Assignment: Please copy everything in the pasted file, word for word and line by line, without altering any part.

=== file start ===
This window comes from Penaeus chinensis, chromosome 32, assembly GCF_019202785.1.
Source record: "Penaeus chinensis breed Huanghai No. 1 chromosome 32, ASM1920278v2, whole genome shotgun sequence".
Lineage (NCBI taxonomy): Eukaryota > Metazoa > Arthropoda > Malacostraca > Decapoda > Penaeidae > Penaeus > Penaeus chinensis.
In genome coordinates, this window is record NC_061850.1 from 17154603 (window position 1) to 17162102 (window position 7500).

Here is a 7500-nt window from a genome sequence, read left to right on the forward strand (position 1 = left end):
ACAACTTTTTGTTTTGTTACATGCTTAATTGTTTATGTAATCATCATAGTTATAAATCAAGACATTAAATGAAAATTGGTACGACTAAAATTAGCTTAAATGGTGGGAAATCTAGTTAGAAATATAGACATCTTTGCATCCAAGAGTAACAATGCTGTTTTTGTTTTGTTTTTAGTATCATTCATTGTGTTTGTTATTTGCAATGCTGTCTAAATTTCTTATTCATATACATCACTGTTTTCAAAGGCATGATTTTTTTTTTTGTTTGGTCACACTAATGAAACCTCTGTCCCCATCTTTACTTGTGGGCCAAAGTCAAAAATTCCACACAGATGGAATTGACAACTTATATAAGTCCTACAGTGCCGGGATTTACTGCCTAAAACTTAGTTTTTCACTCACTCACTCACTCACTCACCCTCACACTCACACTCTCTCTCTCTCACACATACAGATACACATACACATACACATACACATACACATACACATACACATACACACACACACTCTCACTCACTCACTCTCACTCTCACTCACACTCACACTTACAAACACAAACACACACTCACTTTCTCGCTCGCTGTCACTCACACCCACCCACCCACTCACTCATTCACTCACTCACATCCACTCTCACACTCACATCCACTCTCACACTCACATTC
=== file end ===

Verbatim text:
This window comes from Penaeus chinensis, chromosome 32, assembly GCF_019202785.1.
Source record: "Penaeus chinensis breed Huanghai No. 1 chromosome 32, ASM1920278v2, whole genome shotgun sequence".
Lineage (NCBI taxonomy): Eukaryota > Metazoa > Arthropoda > Malacostraca > Decapoda > Penaeidae > Penaeus > Penaeus chinensis.
In genome coordinates, this window is record NC_061850.1 from 17154603 (window position 1) to 17162102 (window position 7500).

Here is a 7500-nt window from a genome sequence, read left to right on the forward strand (position 1 = left end):
ACAACTTTTTGTTTTGTTACATGCTTAATTGTTTATGTAATCATCATAGTTATAAATCAAGACATTAAATGAAAATTGGTACGACTAAAATTAGCTTAAATGGTGGGAAATCTAGTTAGAAATATAGACATCTTTGCATCCAAGAGTAACAATGCTGTTTTTGTTTTGTTTTTAGTATCATTCATTGTGTTTGTTATTTGCAATGCTGTCTAAATTTCTTATTCATATACATCACTGTTTTCAAAGGCATGATTTTTTTTTTTGTTTGGTCACACTAATGAAACCTCTGTCCCCATCTTTACTTGTGGGCCAAAGTCAAAAATTCCACACAGATGGAATTGACAACTTATATAAGTCCTACAGTGCCGGGATTTACTGCCTAAAACTTAGTTTTTCACTCACTCACTCACTCACTCACCCTCACACTCACACTCTCTCTCTCTCACACATACAGATACACATACACATACACATACACATACACATACACATACACATACACACACACACTCTCACTCACTCACTCTCACTCTCACTCACACTCACACTTACAAACACAAACACACACTCACTTTCTCGCTCGCTGTCACTCACACCCACCCACCCACTCACTCATTCACTCACTCACATCCACTCTCACACTCACATCCACTCTCACACTCACATTC